Stories of Engagers: Werner Raub
Professor of Sociology Werner Raub has been a member of the task force since the start of the Public Engagement program, a driving force that monitors the progress of the program. “Team Science offers the opportunity to specialise; one researcher primarily teaches or conducts research, and another researcher gives priority to public engagement."
One task of the task force is to "keep a finger on the pulse". How do you do that?
“I believe the initiators for the task force also wanted a member as loyal opposition, which speaks in the favour of the initiators. I think that’s why a few years ago, I was asked to join the task force.”
“In my role, on the one hand, I check whether the individual support is adequate and whether researchers are not being pushed from pillar to post. We want to prevent duplicate work between departments. On the other hand, I think it is important that researchers who currently do not want to do anything with public engagement, are not unnecessarily bothered with it. Every euro that goes to public engagement can no longer be spent on research and teaching.”
The theme of opening of the 2019-2020 Academic Year was 'Recognition and Appreciation'. In addition, one of the goals of the Public Engagement program is to develop a culture in which public engagement is seen more as a fully-fledged way to achieve impact. How do you look at that? As a member of the task force, but also as a researcher?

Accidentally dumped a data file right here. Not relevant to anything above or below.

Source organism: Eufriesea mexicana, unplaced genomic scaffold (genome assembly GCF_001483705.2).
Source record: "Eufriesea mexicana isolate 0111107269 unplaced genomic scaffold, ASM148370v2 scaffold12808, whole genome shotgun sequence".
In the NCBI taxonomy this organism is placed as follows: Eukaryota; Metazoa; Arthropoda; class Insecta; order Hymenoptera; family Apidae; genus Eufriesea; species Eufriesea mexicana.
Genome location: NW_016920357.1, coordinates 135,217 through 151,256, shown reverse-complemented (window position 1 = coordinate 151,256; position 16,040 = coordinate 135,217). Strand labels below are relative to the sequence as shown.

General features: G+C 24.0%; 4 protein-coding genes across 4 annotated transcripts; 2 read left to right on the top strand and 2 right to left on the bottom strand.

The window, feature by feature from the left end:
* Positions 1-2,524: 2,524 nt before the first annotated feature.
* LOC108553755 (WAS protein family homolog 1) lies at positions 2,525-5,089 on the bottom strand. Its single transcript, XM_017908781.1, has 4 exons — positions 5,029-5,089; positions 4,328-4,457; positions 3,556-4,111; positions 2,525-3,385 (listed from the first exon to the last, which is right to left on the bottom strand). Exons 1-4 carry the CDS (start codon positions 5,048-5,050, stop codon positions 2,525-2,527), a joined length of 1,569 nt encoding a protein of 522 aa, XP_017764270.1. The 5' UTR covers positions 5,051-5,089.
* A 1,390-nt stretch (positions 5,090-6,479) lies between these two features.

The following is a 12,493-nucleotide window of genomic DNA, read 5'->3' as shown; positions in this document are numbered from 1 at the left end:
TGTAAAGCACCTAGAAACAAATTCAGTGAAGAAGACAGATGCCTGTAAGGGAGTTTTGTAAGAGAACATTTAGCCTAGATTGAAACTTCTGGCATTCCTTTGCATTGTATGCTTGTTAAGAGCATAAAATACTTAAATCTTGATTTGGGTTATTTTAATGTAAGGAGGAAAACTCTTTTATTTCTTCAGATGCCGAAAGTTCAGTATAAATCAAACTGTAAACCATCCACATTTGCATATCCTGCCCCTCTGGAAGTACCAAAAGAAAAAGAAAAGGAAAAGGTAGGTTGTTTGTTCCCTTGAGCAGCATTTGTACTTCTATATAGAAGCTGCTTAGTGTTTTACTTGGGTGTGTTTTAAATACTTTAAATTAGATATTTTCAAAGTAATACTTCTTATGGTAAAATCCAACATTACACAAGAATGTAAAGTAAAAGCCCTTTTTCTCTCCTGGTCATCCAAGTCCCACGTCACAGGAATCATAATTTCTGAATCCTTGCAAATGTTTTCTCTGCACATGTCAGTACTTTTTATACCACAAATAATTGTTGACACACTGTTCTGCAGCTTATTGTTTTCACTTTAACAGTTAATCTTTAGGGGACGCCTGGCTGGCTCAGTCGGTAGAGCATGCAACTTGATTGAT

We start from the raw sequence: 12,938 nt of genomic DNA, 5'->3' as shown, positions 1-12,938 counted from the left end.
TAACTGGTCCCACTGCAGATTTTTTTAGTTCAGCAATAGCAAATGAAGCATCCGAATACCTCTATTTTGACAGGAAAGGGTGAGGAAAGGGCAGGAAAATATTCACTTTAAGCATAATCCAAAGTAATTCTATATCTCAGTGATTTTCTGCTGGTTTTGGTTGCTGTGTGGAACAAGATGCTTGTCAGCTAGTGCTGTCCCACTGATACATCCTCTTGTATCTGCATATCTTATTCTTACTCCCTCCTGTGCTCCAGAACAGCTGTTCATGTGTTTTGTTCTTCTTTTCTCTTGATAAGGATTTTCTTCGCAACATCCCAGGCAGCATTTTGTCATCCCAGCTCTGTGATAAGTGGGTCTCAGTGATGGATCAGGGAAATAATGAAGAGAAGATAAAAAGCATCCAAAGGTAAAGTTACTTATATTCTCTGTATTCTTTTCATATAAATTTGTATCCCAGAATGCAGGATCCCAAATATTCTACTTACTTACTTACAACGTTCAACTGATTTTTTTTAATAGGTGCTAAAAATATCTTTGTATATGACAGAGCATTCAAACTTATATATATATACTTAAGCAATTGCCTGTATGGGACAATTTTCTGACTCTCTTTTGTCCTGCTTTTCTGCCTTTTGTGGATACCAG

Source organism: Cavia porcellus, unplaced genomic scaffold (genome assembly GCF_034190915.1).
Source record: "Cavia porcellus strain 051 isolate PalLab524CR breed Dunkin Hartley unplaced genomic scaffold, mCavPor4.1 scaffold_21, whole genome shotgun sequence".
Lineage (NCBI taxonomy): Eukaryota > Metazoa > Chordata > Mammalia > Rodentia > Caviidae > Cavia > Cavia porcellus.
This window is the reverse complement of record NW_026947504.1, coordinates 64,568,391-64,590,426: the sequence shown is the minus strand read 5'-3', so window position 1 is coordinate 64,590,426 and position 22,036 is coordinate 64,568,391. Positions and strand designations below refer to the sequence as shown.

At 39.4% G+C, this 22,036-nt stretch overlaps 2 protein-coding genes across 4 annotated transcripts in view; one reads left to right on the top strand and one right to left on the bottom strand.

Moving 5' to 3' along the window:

“There should be less emphasis on the evaluation of individual researchers and more on the evaluation of research groups. Belle Derks spoke about Team Science during the opening of the Academic Year. I’m a supporter of Team Science because it offers all kinds of benefits, including the possibility to specialise. One researcher could primarily teach or conduct research, and another researcher gives priority to public engagement. Not every member of a research group has to do everything. Team Science can also be a means to counteract work pressure.”
How is that within the Faculty of Social and Behavioural Sciences?
“In my department at the Faculty of Social and Behavourial Sciences, I see more attention has been paid to social impact in recent years. People try to make sure public engagement is mainly done by colleagues who have talent for it and want to do it. Public engagement should not become a check box on a researcher's assessment form.”
How do you see the future of the public engagement program?
“I do not see public engagement as a task for every individual researcher. Of course, public engagement and the promotion of public understanding of science are an important responsibility for the university and the faculties, departments and research groups. A good support culture is important to give it a permanent place. I see a great opportunity for the program there.”